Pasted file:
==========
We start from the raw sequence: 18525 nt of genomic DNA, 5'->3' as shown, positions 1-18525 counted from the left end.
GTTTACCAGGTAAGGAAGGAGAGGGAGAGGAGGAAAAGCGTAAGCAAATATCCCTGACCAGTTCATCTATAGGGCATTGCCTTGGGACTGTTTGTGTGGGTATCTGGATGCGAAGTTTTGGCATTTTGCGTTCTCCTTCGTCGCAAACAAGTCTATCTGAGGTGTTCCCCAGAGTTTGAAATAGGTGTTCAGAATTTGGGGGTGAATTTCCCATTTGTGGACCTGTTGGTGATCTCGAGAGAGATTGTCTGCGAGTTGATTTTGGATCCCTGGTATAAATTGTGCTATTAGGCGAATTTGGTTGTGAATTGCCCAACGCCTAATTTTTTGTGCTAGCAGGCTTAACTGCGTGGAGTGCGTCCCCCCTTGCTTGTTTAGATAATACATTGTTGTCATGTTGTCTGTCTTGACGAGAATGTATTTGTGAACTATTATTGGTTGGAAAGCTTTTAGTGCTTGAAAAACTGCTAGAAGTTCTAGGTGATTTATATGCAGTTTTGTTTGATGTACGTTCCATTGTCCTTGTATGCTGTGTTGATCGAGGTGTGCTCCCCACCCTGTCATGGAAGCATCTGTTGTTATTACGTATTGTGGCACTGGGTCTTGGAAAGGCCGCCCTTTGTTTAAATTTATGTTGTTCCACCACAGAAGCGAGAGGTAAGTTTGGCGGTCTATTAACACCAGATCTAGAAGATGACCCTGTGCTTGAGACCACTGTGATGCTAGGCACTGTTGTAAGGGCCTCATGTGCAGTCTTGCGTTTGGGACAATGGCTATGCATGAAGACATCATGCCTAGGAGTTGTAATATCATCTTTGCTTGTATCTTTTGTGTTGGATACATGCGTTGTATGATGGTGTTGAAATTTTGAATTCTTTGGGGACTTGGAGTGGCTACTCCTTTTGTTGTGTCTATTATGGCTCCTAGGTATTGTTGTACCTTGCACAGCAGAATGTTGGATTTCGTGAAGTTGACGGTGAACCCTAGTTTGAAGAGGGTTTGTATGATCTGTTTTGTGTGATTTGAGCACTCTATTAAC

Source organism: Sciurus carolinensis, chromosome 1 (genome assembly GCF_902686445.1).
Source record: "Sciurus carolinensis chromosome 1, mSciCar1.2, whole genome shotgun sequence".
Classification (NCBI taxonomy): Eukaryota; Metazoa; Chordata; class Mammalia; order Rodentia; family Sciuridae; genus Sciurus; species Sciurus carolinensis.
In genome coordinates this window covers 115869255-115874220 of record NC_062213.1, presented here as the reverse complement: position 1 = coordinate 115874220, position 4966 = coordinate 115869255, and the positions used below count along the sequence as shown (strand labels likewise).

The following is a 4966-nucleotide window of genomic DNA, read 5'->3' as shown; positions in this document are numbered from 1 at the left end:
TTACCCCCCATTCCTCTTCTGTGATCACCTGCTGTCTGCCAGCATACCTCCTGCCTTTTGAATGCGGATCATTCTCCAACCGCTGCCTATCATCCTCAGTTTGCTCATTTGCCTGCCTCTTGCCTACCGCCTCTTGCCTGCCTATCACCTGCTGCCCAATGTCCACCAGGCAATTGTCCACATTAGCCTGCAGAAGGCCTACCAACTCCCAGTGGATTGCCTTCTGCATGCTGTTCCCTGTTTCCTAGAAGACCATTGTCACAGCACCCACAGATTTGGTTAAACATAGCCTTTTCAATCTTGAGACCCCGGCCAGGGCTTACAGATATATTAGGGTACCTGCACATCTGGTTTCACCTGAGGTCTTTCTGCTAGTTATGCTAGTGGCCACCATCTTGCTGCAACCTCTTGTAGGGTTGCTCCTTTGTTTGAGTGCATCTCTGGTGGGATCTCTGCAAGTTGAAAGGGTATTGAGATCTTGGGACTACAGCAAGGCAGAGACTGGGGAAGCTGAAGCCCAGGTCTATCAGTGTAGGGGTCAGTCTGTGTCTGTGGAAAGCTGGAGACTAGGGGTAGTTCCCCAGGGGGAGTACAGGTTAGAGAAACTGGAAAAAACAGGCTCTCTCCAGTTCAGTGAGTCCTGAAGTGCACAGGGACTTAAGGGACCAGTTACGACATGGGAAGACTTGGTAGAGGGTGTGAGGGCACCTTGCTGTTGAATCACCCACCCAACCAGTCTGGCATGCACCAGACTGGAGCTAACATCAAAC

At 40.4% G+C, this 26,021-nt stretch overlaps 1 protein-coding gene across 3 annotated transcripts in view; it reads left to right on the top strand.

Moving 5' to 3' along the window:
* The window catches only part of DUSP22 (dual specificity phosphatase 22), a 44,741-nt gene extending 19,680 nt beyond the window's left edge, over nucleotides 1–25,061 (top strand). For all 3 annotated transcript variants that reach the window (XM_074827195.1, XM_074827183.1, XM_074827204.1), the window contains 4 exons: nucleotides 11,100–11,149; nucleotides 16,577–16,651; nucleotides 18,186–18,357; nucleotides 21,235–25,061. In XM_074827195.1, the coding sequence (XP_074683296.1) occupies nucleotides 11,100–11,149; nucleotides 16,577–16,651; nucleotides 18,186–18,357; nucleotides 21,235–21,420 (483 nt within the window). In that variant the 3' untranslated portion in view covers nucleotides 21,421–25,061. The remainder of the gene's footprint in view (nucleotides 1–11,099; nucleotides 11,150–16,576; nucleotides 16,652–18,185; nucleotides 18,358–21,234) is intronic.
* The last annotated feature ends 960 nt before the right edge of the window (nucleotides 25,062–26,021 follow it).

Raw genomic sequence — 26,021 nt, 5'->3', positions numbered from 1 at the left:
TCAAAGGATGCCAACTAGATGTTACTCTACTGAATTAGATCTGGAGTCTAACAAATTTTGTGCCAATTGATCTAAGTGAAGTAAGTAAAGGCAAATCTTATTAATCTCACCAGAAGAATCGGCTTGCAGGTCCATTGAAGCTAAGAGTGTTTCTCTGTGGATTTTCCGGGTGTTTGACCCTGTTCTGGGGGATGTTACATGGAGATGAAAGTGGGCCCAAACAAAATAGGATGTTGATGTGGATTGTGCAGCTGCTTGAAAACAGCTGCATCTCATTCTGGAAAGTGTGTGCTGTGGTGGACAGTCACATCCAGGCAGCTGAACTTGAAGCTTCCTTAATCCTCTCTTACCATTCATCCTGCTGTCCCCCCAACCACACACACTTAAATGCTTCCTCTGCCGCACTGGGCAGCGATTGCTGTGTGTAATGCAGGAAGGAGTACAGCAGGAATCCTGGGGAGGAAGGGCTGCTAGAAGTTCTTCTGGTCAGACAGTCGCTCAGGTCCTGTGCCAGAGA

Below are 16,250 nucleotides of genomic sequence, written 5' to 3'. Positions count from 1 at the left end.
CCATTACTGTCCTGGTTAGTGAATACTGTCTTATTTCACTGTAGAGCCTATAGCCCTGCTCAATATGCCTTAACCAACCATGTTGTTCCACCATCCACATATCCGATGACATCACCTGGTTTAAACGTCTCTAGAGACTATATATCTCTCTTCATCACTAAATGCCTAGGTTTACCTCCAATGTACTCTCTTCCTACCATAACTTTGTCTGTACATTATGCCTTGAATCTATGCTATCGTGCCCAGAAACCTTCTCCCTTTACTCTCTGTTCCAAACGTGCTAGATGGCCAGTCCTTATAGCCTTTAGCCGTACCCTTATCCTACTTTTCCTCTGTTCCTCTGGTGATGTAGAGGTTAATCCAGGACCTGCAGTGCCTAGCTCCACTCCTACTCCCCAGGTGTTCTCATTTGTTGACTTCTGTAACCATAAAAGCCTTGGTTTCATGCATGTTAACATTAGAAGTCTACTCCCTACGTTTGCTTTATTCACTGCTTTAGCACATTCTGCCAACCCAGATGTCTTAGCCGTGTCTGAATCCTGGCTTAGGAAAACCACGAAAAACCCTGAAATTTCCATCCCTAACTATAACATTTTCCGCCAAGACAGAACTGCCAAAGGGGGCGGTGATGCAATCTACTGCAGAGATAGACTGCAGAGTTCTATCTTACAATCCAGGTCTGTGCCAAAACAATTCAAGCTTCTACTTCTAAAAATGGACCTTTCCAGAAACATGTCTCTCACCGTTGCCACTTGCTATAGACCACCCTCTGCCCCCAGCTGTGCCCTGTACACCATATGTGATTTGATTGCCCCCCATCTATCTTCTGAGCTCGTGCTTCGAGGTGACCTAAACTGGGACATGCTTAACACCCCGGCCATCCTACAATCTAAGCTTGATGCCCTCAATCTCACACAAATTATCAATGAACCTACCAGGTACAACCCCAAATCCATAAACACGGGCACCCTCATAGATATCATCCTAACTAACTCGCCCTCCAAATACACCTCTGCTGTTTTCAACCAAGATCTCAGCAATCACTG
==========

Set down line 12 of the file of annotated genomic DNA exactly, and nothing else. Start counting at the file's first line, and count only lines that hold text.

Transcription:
* The last annotated feature ends 960 nt before the right edge of the window (nucleotides 25,062–26,021 follow it).